The IRS expects that 75 percent of all 2012 returns will be entitled to a refund, so if you haven't started preparing your taxes yet, do it: There's no reason to wait for April 15 to roll around to get that money back from Uncle Sam. And remember: If you do not file your return by the due date, you may have to pay penalties and interest. Even if you can't meet the deadline, you can file for an extension, which will give you until October 15 to file your 2012 tax returns.
Here are some updates before you start to prepare:
• New for tax year 2012, the IRS is providing taxpayers whose incomes are $57,000 or less with "Free File", available through IRS.gov, where a number of tax software companies make their products available for free. Additionally, some states are offering similar options. Electronic e-filing is available to all taxpayers, regardless of income.
• Mailing your return: If you are filing a paper return, you may be mailing it to a different address this year because the IRS has changed the filing location for several areas. See Where To File for a list of IRS addresses.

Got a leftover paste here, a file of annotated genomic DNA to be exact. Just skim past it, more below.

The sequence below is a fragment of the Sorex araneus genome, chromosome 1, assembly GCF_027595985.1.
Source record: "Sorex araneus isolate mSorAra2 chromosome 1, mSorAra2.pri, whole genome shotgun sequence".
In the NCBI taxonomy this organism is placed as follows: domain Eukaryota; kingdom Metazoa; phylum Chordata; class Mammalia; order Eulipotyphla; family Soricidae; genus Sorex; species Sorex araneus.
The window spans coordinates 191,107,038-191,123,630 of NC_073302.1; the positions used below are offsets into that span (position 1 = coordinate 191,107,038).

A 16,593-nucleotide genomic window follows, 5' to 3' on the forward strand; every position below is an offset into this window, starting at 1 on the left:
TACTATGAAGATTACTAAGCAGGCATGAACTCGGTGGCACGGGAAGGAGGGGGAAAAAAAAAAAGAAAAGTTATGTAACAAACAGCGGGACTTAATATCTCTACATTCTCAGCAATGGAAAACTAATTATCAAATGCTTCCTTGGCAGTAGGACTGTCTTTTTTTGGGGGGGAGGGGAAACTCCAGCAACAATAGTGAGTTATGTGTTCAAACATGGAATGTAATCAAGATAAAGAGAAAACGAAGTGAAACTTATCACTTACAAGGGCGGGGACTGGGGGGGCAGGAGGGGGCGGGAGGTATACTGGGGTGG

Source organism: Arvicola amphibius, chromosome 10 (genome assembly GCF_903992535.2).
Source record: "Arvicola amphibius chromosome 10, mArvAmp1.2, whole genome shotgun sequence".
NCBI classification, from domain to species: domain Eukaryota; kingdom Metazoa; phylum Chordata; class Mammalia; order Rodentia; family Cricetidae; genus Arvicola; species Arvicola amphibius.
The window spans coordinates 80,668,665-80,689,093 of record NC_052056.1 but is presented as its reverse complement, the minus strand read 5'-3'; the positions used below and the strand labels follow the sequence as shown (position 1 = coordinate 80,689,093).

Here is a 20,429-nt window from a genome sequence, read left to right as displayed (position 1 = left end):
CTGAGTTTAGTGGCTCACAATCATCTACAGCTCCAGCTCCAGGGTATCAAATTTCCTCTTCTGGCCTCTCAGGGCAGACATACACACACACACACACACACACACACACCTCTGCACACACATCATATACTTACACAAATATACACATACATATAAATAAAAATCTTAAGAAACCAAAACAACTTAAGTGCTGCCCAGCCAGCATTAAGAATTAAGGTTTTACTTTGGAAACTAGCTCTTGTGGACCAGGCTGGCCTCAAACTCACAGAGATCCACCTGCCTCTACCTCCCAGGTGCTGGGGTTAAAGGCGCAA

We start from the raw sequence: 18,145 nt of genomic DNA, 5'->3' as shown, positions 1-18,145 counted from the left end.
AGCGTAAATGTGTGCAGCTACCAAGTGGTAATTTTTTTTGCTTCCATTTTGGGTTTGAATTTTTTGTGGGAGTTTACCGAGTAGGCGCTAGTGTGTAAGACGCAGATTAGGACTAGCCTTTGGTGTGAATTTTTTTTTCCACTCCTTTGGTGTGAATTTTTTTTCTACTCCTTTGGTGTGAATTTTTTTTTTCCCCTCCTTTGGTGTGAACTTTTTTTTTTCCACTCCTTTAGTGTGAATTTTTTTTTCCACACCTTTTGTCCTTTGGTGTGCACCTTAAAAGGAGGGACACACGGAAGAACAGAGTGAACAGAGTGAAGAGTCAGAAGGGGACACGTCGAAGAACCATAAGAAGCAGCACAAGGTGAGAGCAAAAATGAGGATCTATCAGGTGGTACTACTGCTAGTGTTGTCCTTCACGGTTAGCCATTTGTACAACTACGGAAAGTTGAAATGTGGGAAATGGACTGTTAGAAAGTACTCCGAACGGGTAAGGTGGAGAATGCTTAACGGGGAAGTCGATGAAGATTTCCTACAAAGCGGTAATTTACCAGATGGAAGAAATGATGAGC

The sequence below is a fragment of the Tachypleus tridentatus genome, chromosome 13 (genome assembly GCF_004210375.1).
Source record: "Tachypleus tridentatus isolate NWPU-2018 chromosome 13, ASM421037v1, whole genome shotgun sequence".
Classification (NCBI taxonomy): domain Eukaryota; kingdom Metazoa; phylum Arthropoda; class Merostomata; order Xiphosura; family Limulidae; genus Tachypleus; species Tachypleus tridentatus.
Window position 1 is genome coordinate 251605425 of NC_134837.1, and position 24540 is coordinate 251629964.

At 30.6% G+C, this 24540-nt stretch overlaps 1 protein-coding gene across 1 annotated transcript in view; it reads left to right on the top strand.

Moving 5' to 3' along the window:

• Exemption amount: $3,800 from $3,700 in 2011
• Standard deduction: For married couples filing a joint return, the standard deduction is $11,900 for 2012. For single individuals and married couples filing separate returns, it is $5,950 and for heads of household it increases by $200 to $8,700 for 2012.
• Tax-bracket thresholds increase for each filing status. For a married couple filing a joint return, for example, the taxable-income threshold separating the 15-percent bracket from the 25-percent bracket is $70,700, up from $69,000 in 2011.
• Estate and gift tax: The exclusion amount for 2012 is $5,120,000. The exclusion for gifts to a spouse who is not a citizen of the United States increases to $139,000 for 2012.